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Publication numberUS4538422 A
Publication typeGrant
Application numberUS 06/610,057
Publication dateSep 3, 1985
Filing dateMay 14, 1984
Priority dateMay 14, 1984
Fee statusLapsed
Also published asDE3517216A1, DE3517216C2
Publication number06610057, 610057, US 4538422 A, US 4538422A, US-A-4538422, US4538422 A, US4538422A
InventorsGordon L. Mount, William J. Lavigne, Jr.
Original AssigneeCarrier Corporation
Export CitationBiBTeX, EndNote, RefMan
External Links: USPTO, USPTO Assignment, Espacenet
Method and control system for limiting compressor capacity in a refrigeration system upon a recycle start
US 4538422 A
Abstract
A method and control system are disclosed for minimizing the number of recycle starts of a compressor in a refrigeration system to thereby reduce wear and tear on the mechanical and electrical systems of the refrigeration system thereby prolonging the operating life and improving the reliability of the refrigeration system. The rate at which the refrigeration system compressor's capacity is increased upon the recycle start is greatly reduced compared to a normal, relatively fast rate of increase which is provided when the capacity of the compressor is controlled directly in response to the load placed on the refrigeration system. This prevents the refrigeration system from quickly satisfying a new, increased load placed on the refrigeration system upon a recycle start which will then require a relatively quick shutdown of the refrigeration system compressor due to excess cooling capacity and require a relatively quick subsequent recycle start of the compressor. In this manner, the number of recycle starts is minimized.
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Claims(7)
What is claimed is:
1. In a method of operating a vapor compression refrigeration system including a compressor which is part of the refrigeration system, including the steps of:
monitoring a load to be satisfied by operation of the refrigeration system;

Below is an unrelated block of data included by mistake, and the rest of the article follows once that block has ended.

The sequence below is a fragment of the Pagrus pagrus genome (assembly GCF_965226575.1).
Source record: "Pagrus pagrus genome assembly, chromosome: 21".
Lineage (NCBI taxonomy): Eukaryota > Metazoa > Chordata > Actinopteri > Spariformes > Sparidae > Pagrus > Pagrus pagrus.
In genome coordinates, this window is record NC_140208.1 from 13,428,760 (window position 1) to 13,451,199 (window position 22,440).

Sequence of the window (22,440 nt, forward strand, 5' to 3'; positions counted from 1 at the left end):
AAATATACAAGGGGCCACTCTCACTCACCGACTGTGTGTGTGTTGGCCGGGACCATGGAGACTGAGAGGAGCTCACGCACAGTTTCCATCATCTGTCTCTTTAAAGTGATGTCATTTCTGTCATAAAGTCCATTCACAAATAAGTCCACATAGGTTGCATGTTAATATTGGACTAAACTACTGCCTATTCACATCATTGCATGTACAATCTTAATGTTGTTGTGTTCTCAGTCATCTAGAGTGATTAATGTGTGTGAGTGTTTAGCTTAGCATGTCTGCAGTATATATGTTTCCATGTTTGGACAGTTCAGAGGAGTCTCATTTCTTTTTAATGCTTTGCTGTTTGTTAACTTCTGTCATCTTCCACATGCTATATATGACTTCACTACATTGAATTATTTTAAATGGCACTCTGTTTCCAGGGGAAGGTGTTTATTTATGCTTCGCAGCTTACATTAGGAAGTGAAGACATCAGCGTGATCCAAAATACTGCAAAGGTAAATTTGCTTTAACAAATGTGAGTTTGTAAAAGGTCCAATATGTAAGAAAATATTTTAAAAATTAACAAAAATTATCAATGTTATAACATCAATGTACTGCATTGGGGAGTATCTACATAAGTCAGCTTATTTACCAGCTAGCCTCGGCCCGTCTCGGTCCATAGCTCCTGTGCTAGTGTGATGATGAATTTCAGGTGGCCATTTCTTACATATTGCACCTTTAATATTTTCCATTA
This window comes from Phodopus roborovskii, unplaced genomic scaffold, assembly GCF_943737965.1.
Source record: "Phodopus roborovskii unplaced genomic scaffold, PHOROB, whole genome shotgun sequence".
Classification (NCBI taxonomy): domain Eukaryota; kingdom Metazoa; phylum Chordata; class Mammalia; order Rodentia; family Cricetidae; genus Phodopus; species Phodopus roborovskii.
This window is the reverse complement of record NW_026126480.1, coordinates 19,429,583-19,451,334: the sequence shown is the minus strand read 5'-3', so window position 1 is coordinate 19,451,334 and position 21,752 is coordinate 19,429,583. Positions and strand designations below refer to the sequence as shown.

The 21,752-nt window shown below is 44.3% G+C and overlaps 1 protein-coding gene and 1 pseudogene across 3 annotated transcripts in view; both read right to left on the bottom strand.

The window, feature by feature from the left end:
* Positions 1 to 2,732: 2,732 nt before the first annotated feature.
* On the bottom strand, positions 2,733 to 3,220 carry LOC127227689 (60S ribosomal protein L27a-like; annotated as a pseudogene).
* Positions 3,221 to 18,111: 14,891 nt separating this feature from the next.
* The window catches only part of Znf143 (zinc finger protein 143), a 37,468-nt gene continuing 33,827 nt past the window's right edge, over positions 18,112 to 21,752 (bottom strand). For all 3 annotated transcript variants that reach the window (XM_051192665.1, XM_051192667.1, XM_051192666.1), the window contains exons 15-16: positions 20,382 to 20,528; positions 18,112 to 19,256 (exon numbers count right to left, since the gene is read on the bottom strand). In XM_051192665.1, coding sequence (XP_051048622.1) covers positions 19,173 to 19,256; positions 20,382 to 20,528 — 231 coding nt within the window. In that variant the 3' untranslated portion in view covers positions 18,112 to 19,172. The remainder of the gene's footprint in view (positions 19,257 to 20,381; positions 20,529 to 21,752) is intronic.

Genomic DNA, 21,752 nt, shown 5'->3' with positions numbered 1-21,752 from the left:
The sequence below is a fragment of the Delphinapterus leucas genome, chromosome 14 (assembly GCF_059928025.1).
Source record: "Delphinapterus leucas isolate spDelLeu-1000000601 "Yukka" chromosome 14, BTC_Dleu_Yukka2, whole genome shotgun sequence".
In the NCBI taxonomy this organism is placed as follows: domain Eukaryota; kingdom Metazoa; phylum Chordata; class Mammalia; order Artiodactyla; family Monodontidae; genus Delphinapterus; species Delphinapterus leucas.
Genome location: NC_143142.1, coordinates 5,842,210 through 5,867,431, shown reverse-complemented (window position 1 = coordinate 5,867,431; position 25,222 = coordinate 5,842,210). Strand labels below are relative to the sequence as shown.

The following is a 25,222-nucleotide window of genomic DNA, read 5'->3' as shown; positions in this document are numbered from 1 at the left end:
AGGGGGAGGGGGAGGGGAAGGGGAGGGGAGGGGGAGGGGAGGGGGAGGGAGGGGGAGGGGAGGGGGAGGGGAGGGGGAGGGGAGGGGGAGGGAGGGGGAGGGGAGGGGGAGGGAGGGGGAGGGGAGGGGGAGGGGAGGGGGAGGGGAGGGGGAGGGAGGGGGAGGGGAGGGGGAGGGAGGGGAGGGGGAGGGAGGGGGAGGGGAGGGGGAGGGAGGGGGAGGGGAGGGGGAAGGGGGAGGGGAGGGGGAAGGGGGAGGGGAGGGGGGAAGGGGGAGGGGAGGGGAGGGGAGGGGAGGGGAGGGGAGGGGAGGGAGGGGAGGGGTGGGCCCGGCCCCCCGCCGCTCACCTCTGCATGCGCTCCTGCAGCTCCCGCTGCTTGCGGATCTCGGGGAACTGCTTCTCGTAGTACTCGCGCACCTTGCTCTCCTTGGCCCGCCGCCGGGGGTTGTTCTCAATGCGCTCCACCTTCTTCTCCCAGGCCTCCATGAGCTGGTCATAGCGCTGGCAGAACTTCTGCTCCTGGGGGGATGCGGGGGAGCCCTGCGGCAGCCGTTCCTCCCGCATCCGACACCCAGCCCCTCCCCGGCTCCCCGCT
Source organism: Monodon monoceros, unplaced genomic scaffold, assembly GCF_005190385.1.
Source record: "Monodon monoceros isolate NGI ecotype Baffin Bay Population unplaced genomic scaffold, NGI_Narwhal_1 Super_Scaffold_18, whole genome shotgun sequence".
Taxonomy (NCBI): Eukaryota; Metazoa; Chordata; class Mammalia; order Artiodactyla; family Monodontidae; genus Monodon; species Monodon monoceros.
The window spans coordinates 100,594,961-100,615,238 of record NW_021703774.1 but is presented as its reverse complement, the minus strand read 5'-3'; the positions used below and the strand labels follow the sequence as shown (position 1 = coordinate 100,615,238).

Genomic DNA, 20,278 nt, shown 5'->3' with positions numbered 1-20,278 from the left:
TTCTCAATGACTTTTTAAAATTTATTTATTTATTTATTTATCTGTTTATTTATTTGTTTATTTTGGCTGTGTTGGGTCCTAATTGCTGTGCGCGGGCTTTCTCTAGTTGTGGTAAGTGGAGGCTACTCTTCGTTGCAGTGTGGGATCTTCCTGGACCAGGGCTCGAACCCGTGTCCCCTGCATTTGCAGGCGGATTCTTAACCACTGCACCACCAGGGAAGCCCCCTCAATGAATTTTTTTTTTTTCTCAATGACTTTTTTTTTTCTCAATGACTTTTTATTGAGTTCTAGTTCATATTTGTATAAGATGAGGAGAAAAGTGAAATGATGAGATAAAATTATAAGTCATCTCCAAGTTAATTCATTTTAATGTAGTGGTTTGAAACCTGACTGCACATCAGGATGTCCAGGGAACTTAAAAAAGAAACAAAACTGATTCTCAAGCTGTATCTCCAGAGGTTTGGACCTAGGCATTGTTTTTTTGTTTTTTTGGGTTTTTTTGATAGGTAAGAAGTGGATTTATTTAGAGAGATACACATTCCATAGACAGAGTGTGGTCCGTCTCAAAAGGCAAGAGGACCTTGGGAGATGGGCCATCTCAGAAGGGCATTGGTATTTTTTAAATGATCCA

turning on the refrigeration system, including the refrigeration system compressor, when the step of monitoring detects a load to be satisfied by operation of the refrigeration system;
adjusting the capacity of the refrigeration system to match the load on the refrigeration system when the refrigeration system is turned on to satisfy the load detected by the step of monitoring;
turning off the refrigeration system compressor when, to match a low load, the refrigeration system is adjusted to its minimum capacity level by the step of adjusting and the refrigeration system is providing excess capacity for satisfying this low load even through the refrigeration system is operating at its minimum capacity level;
a recycle start method for greatly reducing the rate of increase in the capacity of the compressor upon a recycle start, comprising the steps of:
turning the refrigeration system compressor back on when the step of monitoring detects a new and relatively small increased load to be satisfied by operation of the refrigeration system after the refrigeration system compressor has been turned off due to excess capacity;
increasing the capacity of the refrigeration system from its minimum capacity level toward its maximum capacity level at a preselected, relatively slow rate which is less than the rate required immediately to match the load on the refrigeration system; and
repeating the step of adjusting when the capacity of the refrigeration system is increased by the step of increasing to a level which matches the new, relatively small increased load on the refrigeration system.
2. A method of operating a refrigeration system as recited in claim 1 wherein the step of monitoring comprises:
sensing the temperature of a heat transfer fluid which is cooled by operation of the refrigeration system.
3. A method of operating a vapor compression refrigeration system as recited in claim 1 wherein the step of adjusting comprises:
moving guide vanes between a fully closed position and a fully open position to control flow of refrigerant vapor to the compressor of the refrigeration system.
4. In a control system for a vapor compression refrigeration system including a compressor which is part of the refrigeration system, comprising:
sensor means for monitoring a load to be satisfied by operation of the refrigeration system and for providing a signal indicative of the magnitude of the montiored load;